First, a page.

Murphy, a former chemist, told Malloy that some “new stuff” had come in. Malloy drank it, commented on how smooth it tasted and then collapsed to the floor. They dragged him to the back room and anticipated that they would need to pay off a physician for a “hush job” death certificate.
One hour later, a refreshed Malloy bounded back to the bar with a mighty thirst, unaffected by the alcohol Murphy had laced with car antifreeze.
Over the next few days the gang spiked Malloy's drinks with stronger doses of antifreeze, then turpentine and, finally, horse liniment with rat poison. Malloy kept beaming and kept drinking, soaking up the good times spent with his new friends. The crew decided a switch to food would best hasten Malloy's death.
Marino served him raw oysters — soaked in wood alcohol. After downing two dozen, Malloy was so enthused by the cuisine that he encouraged Marino to open up a restaurant. The next course included an entrée of rotten sardines mixed with tin shavings and carpet tacks.
Next, the plotters got Malloy stupefied and escorted him to Claremont Park, stripped off his coat, and in the middle of winter opened his shirt and poured five gallons of water on him before dumping him into a snowbank. If poisoned liquor and food couldn't kill Malloy, then the cold blasts of a New York winter would.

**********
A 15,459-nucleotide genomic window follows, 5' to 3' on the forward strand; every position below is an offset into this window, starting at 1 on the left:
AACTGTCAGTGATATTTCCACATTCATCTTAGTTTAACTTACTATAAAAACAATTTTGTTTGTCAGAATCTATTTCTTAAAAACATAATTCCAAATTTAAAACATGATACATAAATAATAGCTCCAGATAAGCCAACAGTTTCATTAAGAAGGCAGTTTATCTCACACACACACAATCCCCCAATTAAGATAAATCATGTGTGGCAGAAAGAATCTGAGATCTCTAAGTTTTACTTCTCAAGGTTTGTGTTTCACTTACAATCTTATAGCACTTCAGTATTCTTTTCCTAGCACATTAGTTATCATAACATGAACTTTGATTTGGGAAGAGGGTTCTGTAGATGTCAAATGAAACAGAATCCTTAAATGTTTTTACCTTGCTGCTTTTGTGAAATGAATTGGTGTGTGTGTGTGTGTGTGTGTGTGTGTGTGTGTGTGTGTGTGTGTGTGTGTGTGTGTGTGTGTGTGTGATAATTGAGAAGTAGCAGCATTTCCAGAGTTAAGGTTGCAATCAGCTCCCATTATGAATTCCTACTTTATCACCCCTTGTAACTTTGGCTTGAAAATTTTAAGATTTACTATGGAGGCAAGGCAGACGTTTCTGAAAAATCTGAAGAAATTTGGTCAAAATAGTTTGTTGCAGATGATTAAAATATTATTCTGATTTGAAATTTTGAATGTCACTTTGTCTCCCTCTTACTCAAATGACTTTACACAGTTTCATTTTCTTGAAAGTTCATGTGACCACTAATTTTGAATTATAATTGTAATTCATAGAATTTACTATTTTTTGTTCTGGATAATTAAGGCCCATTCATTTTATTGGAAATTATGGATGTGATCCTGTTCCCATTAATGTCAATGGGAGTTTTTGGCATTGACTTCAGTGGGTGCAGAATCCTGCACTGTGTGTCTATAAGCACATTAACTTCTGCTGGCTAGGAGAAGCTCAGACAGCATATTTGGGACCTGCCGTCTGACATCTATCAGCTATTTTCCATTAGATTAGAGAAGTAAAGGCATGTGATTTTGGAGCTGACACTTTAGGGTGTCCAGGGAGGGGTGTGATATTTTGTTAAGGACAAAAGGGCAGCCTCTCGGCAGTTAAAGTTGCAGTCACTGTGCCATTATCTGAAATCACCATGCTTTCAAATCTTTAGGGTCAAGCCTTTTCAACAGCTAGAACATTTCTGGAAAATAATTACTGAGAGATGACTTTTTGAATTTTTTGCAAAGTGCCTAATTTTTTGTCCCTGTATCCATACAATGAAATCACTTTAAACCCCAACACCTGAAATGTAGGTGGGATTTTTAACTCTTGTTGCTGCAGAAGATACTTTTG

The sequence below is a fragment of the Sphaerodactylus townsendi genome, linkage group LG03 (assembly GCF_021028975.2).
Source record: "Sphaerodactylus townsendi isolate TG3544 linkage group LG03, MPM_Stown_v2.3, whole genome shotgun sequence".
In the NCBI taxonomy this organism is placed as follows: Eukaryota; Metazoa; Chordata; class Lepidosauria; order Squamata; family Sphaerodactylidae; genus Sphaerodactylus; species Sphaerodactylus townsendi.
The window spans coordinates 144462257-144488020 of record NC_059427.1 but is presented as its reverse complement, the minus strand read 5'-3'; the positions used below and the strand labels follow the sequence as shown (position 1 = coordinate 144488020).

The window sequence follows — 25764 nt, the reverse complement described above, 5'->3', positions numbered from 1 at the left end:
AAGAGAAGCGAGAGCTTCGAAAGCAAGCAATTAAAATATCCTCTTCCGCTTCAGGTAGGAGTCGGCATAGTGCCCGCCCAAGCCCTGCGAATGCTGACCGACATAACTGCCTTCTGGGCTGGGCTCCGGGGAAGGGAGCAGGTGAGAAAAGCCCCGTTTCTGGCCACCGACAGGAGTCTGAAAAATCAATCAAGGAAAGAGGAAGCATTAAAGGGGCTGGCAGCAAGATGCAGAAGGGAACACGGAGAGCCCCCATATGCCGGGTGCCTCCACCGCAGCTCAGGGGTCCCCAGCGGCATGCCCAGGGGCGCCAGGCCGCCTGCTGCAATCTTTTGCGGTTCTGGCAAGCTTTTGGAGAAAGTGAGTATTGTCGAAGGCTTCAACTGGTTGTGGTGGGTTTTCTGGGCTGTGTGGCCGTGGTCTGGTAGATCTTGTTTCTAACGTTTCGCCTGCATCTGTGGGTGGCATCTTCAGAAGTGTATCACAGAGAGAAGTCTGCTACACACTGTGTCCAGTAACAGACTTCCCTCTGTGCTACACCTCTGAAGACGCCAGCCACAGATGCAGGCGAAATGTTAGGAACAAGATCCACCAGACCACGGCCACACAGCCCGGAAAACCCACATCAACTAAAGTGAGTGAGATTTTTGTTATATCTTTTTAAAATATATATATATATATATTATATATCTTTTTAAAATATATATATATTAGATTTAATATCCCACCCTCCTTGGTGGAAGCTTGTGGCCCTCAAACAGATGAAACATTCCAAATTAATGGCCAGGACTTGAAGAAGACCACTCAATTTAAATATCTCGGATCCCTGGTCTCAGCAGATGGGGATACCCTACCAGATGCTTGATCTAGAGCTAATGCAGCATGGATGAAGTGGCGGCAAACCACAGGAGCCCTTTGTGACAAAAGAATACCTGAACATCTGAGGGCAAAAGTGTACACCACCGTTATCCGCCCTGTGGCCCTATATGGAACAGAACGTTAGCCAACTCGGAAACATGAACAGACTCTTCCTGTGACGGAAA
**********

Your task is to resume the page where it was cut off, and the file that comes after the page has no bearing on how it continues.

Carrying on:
Or so they thought. The next evening, Malloy showed up at the speakeasy wearing a new suit. He had really tied one on the night before, he explained, and wound up nearly naked in the park. Fortunately, the police had found him and a welfare organization outfitted him with new clothes.
Exasperated, the gang hired a cab driver, Harry Green, and offered him $150 to run Malloy down with his vehicle. On Jan. 30, 1933, a nearly unconsciously drunk Malloy was driven from Marino's to Pelham Parkway. Murphy stood him up in the middle of the roadway, and Green backed up his taxi two full blocks to build up enough speed to complete the job. Somehow, Malloy stumbled to safety. They then took Malloy to Gun Hill Road. This time, Green hit him.
The gang gleefully retreated to Marino's and again waited for an announcement of Malloy's demise. For days nothing appeared in the newspapers.
Where was he? Malloy was recovering in the hospital under a different name, having sustained a fractured skull, a concussion and a broken shoulder. The indestructible barfly returned several weeks later to the speakeasy and announced he had an awful thirst. The boys' jaws dropped.
Now desperate, they contacted a professional hit man, but his $500 fee was too expensive. They then shanghaied another drunk, Joe Murray, stupefied him with liquor and stuffed his coat pocket with Malloy's ID and ran him over with a cab. Murray, a substitute for Malloy in every way, recovered from his injuries after two months in Lincoln Hospital. The only way to knock off Malloy, the gang determined, was murder, clean and simple.